Furthermore, he is using a straw man argument. There is no FDA campaign against vitamins C and E and selenium, but yet he invokes exactly that concept in the next paragraph.
“Nine: Remove Government Restrictions Regarding the Importation of Foreign Drugs.” Guess where much of their drugs come from? There’s a reason it’s called “RE-importation.” And there’s not an infinite supply. If we seriously pursue this strategy, all that will happen is countries will prohibit drug exports to the US to preserve their cost structures. We need to instead examine and address problems with US drug policy that allows a 2-tiered system where we pay far more for drugs than the rest of the first world.
So let me loop back: should we allow importation of safe, effective drugs? Yes. Should we say it’s the fix to our excessive prescription drug costs? Heck no. We have to address the problem at its root.
“Ten: Allow the Purchase of Non-Controlled Medications Without Prescriptions” OK, this is about the dumbest idea in the stack. A great example is everyone will then start taking antibiotics without cause, and we’ll end up with a sicker population and more multidrug resistant bacterial infections. Oh, and health care costs will go up.
This is remarkably ignorant from a guy who claims to have a PhD.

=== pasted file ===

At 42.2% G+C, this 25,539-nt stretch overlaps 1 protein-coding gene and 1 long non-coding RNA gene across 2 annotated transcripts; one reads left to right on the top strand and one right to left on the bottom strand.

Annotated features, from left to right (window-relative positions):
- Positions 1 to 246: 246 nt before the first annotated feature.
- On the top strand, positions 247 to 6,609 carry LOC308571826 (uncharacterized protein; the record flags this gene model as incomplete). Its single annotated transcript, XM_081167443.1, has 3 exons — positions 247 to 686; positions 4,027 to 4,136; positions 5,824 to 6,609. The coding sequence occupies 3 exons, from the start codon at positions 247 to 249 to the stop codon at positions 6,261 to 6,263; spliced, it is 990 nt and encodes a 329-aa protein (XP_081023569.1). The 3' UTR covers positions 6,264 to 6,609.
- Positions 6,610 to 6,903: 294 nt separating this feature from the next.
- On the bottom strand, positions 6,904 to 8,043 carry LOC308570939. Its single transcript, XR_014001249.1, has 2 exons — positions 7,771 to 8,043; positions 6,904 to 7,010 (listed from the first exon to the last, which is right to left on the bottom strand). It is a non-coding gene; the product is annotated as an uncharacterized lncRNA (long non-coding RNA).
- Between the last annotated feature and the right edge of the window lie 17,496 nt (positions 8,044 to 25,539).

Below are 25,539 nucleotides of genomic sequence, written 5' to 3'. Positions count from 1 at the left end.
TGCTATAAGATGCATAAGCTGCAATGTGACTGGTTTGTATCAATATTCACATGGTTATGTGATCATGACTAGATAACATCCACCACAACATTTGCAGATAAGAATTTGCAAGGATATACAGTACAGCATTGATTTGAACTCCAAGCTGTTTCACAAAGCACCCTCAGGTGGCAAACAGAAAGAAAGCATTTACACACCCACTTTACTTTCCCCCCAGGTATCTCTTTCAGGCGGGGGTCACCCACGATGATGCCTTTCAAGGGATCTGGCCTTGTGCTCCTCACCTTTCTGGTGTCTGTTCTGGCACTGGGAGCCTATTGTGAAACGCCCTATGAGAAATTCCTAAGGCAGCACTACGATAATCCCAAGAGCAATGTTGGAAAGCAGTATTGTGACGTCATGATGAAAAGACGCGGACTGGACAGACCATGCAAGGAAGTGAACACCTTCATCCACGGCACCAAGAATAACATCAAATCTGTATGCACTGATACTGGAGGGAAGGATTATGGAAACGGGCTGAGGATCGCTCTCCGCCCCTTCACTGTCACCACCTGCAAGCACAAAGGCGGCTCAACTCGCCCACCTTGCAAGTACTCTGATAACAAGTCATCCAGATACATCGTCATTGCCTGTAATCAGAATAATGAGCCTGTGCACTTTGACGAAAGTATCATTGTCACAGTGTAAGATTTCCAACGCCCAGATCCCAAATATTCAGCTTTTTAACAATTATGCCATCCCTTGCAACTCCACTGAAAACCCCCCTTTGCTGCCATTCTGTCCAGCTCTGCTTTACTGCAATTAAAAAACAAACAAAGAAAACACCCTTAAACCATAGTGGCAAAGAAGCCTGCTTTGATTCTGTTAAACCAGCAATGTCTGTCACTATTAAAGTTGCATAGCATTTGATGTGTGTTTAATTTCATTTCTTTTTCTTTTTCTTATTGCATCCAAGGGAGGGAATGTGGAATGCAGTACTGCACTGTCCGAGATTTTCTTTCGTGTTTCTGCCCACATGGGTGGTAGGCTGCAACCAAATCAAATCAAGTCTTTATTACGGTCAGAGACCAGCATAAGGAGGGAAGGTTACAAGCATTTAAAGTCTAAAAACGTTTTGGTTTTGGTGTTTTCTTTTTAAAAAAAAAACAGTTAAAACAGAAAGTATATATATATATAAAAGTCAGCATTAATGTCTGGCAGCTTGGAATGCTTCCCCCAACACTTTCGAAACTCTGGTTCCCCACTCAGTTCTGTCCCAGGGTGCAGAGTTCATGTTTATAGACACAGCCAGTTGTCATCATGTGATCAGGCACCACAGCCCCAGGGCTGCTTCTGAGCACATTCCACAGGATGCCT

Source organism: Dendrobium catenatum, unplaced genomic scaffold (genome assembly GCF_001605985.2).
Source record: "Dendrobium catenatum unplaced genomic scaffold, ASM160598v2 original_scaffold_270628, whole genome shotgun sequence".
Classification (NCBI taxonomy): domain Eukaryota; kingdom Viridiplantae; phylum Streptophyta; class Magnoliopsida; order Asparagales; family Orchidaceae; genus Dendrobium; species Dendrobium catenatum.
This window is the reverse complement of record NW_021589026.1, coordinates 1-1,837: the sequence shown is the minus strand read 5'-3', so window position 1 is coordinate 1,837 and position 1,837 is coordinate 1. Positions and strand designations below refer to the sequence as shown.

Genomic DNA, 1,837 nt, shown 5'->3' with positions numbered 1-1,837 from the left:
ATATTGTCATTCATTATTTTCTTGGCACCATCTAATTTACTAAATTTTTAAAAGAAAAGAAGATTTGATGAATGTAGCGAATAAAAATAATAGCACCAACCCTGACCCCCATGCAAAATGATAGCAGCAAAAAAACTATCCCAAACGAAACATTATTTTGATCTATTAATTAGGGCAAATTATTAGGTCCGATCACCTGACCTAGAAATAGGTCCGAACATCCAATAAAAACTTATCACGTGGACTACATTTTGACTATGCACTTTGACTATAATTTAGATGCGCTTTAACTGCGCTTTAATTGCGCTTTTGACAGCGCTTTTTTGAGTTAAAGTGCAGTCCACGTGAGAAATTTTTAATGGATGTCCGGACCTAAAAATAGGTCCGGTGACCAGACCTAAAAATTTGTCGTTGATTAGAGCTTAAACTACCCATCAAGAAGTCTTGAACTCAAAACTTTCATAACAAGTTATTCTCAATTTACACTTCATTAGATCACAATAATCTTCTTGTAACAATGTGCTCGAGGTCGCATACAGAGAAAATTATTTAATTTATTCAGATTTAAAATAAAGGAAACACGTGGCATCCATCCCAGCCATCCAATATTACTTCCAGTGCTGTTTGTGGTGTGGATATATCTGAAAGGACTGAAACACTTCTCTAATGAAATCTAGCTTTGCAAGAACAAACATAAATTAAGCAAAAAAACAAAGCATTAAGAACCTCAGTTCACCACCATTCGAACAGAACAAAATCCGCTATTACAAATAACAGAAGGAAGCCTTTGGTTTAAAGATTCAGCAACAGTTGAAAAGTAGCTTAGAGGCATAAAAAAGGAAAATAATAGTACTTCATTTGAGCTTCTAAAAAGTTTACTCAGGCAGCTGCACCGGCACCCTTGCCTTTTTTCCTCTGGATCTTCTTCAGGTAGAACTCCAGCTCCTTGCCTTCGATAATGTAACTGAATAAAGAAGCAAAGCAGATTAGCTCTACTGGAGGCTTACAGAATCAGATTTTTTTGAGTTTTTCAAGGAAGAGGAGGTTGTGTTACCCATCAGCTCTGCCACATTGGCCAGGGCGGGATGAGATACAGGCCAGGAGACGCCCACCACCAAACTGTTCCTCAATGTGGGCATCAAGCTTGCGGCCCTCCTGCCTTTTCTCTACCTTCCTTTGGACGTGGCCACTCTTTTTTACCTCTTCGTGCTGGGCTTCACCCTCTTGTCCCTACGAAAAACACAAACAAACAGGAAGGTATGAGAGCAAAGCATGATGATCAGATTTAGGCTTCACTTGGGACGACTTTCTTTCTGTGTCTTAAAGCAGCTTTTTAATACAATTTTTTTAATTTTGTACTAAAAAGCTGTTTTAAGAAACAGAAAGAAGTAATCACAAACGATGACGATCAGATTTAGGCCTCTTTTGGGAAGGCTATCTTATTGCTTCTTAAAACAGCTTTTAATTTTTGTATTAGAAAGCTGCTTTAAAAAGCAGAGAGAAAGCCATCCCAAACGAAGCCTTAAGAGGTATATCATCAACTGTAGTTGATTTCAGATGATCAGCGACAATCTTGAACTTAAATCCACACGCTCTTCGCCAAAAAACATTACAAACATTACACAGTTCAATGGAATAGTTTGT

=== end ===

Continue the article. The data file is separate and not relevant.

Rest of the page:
If http://www.databasepublish.com/blog/presentation-scaling-drupal-enterprise represents Drupal’s enterprise thinking, Drupal doesn’t “get” enterprise.
Drupal apparently thinks enterprise is just performance. That misses other important factors where Drupal falls on its face. For example:
Drupal has its place in the enterprise for certain departmental solutions. But it’s a huge stretch to intimate that Drupal is “enterprise software.”
The theory is that deteriorating “Normac couplings” in buried gas distribution lines are leaking the fuel, causing these explosions.
I don’t buy it.
In the Irving case, the state blamed a leaking fitting “under the street.” Yes, as in more than 20 feet away from the house.
Natural gas is lighter than air. It goes up as quickly as it can. That means it’s not going to travel sideways through dirt into someone’s house. Also, it dissipates rapidly like any other gas, like a poofy cloud. So any gas that could reach the outside of a house from a buried line would be faint.
The state’s theory probably breaks several laws of physics. That wisping gas would have to travel laterally from this coupling, in a focused vector, through a yard and through a concrete foundation, and accumulate in a house.
The Mesquite situation is similar. The WFAA cameras clearly showed a gas meter all the way by a fence. And Google Maps Street View shows that the gas lines are in the alley, separated from the house by many feet and a wood fence. (Picture of the next door neighbor’s gas meter in the alley–the exploded house is at 2505 Catalina.) These allegedly faulty couplings would be in lines buried under the alley, at least 20 feet from the house!
I don’t buy that Atmos exploded this house. I think something was wrong inside the house; that’s the homeowner’s responsibility. It’s irresponsible for WFAA to tar Atmos Energy for this.
Why does this matter? WFAA is campaigning for Atmos to replace tens of thousands of these Normac couplings. Maybe they leak more than ideal, but I have yet to see a convincing case that these couplings routinely cause imminent danger.
Furthermore, the cost of replacement is tens of millions of dollars. Guess who pays that? You and me, gas customers! So basically WFAA is campaigning to jack up our rates to fix something that may not be a problem.
If it ain’t broke, don’t fix it!